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Shocking new report reveals major health threat to 2 million schoolchildren: 'It makes me angry'

"They're putting the profits … ahead of the risks posed to our kids."

"They’re putting the profits ... ahead of the risks posed to our kids."

Photo Credit: iStock

A new study has revealed that as many as two million children are impacted by harmful pesticides sprayed near schools.

What's happening?

A new analysis from the Environmental Working Group showed that over 4,000 elementary schools in the United States are within 200 feet of crop fields that may have pesticides applied to them.

Since many pesticides can drift miles away from the crops that they're meant to protect, this poses a serious threat to the health of young students. Additionally, thousands more schools are within a quarter mile of crop fields.

Why is this important?

Pesticides can have incredibly harmful effects on human health. For example, Inside Climate News reported that glyphosate weed killer can put people at much higher risk for developing cancer, cardiovascular disease, and diabetes. 

"We know that pesticides such as glyphosate and paraquat have known health harms, this is not speculation," said Senator Cory Booker. 

Other pesticides like neonicotinoids can cause cancer, while others may be causing decreased sperm counts around the world, and others still can have alarming effects on non-insect animal life.

What's being done about this?

Fortunately for children around the country, many states have strict laws that regulate when farmers are permitted to spray pesticides onto their crops to minimize human exposure.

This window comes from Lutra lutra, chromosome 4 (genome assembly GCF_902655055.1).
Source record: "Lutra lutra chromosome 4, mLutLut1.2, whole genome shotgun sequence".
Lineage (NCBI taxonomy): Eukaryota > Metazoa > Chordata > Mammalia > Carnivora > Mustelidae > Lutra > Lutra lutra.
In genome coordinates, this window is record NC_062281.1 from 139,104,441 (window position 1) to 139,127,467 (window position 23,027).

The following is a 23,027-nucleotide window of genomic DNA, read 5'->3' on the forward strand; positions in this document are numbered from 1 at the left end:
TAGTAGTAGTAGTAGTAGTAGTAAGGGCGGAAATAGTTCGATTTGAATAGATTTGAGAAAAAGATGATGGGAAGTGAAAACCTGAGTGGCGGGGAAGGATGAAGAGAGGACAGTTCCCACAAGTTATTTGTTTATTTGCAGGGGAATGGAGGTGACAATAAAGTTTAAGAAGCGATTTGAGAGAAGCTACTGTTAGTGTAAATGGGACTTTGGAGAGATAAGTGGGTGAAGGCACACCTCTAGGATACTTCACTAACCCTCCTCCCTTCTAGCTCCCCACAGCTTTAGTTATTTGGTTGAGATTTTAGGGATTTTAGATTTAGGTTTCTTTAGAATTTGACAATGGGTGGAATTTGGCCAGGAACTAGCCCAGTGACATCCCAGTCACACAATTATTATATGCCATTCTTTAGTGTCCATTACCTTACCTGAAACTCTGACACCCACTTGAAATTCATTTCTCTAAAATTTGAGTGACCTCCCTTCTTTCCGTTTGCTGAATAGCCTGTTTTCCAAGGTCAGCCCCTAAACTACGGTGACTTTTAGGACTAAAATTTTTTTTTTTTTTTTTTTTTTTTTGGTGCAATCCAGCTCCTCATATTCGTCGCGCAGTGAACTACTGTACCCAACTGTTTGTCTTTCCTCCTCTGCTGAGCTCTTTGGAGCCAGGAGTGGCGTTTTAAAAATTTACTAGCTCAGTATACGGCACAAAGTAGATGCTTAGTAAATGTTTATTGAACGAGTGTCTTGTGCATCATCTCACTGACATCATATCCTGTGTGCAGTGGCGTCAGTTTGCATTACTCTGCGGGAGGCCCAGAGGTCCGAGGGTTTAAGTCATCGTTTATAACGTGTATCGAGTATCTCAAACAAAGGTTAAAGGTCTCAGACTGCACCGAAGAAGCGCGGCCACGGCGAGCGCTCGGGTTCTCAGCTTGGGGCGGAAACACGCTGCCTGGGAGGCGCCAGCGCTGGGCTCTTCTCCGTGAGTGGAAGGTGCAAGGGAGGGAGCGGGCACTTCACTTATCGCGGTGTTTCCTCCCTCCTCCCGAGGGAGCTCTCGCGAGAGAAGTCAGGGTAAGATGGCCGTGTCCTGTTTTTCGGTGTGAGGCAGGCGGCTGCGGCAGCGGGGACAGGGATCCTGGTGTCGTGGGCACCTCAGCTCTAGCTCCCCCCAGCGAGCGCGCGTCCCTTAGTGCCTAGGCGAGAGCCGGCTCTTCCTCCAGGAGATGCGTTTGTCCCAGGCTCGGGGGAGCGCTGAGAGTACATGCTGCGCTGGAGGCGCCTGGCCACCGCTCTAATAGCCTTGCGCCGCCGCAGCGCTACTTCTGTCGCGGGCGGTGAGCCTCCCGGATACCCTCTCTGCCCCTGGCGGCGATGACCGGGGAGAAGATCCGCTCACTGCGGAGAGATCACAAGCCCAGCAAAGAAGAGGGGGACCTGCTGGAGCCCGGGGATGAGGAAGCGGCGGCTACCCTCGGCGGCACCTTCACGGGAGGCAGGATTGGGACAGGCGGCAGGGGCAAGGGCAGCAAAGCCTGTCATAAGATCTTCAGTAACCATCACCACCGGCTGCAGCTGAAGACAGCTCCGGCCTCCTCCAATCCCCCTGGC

However, some members of Congress are attempting to reduce or remove those regulations so that farm and pesticide profits can increase. 

"It makes me angry," said Booker. "Some members of Congress are now proposing to preempt all of these laws, stripping states and localities from being able to do what's necessary to protect their children." 

"They're putting the profits of pesticide companies like Bayer's Monsanto and pesticide applicators ahead of the risks posed to our kids," said Scott Faber, the head of government affairs for EWG.

Politicians like Booker are attempting to combat these harmful bills — the senator from New Jersey introduced his own bill to ban dangerous pesticides outright. 

The battle to protect children will probably come down to political action, so it wouldn't hurt to contact your representatives to voice your support for stricter pesticide regulation.

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